- In tenancies at will (no fixed term), 1 month’s notice of termination must be given in writing.
NOTE: The following notice provisions do not apply in Baltimore City and there are exceptions in Montgomery County.
- In the case of weekly tenancies, notice must be given in writing at least 1 week before the end of week when tenant is to leave.
- In the case of tenancies by the month, notice must be given in writing at least 1 month before the end of month when tenant is to leave.
- In the case of tenancies from year-to-year, including tobacco farm tenancies, notice in writing must be given at least 3 months before the end of the current year of the tenancy. (All other farm tenancies require 6 months’ notice before the end of the lease year.).
Read the Law: Md. Code, Real Property § 8-402
Notice from Landlord to Tenant to Terminate Tenancy Due to Breach of Lease
A landlord may give a written 30-day breach of lease and intent to terminate tenancy notice that states the alleged violation of the lease at any time during the tenancy. The landlord can give this written 30-day breach notice immediately upon discovery of the breach. NOTE: This provision is slightly different in Baltimore City. Read the Law: Md. Code, Real Property § 8-402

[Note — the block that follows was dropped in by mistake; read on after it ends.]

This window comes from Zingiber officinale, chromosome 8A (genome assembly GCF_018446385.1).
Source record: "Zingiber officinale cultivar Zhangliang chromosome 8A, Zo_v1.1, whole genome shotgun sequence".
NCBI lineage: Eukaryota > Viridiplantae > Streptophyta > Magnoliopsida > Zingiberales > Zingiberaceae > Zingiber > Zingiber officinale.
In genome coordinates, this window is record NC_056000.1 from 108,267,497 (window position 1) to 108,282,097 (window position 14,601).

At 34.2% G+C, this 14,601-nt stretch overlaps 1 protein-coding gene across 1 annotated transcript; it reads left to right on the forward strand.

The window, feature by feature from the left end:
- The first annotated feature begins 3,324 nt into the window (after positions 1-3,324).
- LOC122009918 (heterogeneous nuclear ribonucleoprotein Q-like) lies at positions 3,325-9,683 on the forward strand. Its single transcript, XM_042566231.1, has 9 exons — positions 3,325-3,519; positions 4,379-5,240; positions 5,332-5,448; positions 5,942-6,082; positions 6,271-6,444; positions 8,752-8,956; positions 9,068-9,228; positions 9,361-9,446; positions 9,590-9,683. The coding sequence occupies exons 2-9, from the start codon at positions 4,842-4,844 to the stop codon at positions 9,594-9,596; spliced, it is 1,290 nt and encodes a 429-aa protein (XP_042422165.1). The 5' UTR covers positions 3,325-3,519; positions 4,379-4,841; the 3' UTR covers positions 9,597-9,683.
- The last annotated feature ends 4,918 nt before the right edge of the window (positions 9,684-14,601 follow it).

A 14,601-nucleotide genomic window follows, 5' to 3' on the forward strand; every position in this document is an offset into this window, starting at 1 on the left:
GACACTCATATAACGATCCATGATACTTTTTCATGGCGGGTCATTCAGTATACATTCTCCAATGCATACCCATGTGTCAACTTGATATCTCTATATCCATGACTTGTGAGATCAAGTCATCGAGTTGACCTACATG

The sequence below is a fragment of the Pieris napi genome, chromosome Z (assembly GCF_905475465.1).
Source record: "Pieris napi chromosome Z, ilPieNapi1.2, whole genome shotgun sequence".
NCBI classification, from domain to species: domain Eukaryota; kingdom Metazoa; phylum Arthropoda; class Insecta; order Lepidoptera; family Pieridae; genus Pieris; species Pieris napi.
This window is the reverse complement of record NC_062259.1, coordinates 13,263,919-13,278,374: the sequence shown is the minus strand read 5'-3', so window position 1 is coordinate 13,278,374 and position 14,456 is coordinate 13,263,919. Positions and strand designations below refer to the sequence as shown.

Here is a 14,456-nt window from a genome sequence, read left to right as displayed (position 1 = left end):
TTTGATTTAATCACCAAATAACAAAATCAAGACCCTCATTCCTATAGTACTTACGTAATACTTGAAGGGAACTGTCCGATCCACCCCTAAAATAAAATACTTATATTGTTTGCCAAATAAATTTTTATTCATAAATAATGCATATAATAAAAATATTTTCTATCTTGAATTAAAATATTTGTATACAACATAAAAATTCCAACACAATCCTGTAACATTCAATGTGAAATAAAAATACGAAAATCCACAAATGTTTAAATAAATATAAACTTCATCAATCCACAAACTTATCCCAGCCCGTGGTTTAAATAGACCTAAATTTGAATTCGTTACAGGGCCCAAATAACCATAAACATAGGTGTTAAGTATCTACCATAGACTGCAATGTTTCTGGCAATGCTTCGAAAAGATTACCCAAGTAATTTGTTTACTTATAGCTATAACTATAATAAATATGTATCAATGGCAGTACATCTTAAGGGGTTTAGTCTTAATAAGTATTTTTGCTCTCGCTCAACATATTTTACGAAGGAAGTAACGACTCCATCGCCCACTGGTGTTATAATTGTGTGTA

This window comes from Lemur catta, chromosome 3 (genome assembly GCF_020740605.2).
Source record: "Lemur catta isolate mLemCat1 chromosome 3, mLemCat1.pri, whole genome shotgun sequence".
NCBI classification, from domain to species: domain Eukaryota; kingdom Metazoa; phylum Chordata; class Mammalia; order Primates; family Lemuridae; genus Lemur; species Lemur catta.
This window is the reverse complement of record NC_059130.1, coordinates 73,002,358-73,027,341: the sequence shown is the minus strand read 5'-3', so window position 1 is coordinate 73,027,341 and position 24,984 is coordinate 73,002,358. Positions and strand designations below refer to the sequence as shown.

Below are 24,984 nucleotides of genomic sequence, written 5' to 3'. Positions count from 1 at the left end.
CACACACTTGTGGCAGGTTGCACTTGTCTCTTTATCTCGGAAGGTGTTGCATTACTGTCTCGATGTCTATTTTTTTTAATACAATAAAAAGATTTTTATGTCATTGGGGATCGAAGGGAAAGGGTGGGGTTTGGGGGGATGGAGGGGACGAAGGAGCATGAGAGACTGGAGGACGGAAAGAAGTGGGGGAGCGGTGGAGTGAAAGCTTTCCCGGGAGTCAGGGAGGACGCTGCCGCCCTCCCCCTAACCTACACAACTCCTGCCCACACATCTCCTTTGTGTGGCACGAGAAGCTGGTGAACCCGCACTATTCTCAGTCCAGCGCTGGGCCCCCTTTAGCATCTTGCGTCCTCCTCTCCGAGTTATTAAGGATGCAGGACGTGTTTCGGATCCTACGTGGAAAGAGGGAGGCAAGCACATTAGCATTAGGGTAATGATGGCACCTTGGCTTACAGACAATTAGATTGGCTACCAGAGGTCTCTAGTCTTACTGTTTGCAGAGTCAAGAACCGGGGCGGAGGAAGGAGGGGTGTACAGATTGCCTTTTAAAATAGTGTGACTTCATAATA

The general rule is that in the absence of a contrary lease provision, the death of tenant or landlord does not terminate the lease and does not terminate responsibilities under the lease. Thus at the death of the landlord, the tenant continues in the same relationship to the landlord's successor. (Corpus Juris 2nd, Landlord and Tenant, Sec. 22d) If the tenant dies, the estate of the tenant is liable for rent. Read the law: Md. Code, Real Property § 8-328
When law allows a landlord to bring an action for summary ejectment against a tenant under lease who has died without a will and without next of kin. Read the Law: Md. Code, Real Property §8-401
A lease, either written or oral, is a contract which gives rise to the relationship of landlord and tenant. The law of contracts provides that the terms of a contract may not be modified by one party without the assent of the other party; and an agreement to modify a contract must be supported by consideration (something of value).
Therefore, during the term of a lease, its provisions may not be unilaterally changed by the landlord (for example, by increasing the rent, or requiring tenant to pay for water or other utilities) unless tenant agrees and receives for his agreement something that he was not already entitled to.
If the landlord wishes to increase the rent or change other conditions of the tenancy, he must wait until expiration of the existing lease, and negotiate a new lease with the new conditions.
The notice of a rent increase is similar to a notice to terminate the existing lease, and must comply with the laws relating to the notice required to terminate a tenancy.
A departing tenant should close the windows, lock the doors, leave the dwelling in reasonably clean condition (typically, swept with a broom), and return the keys to the landlord.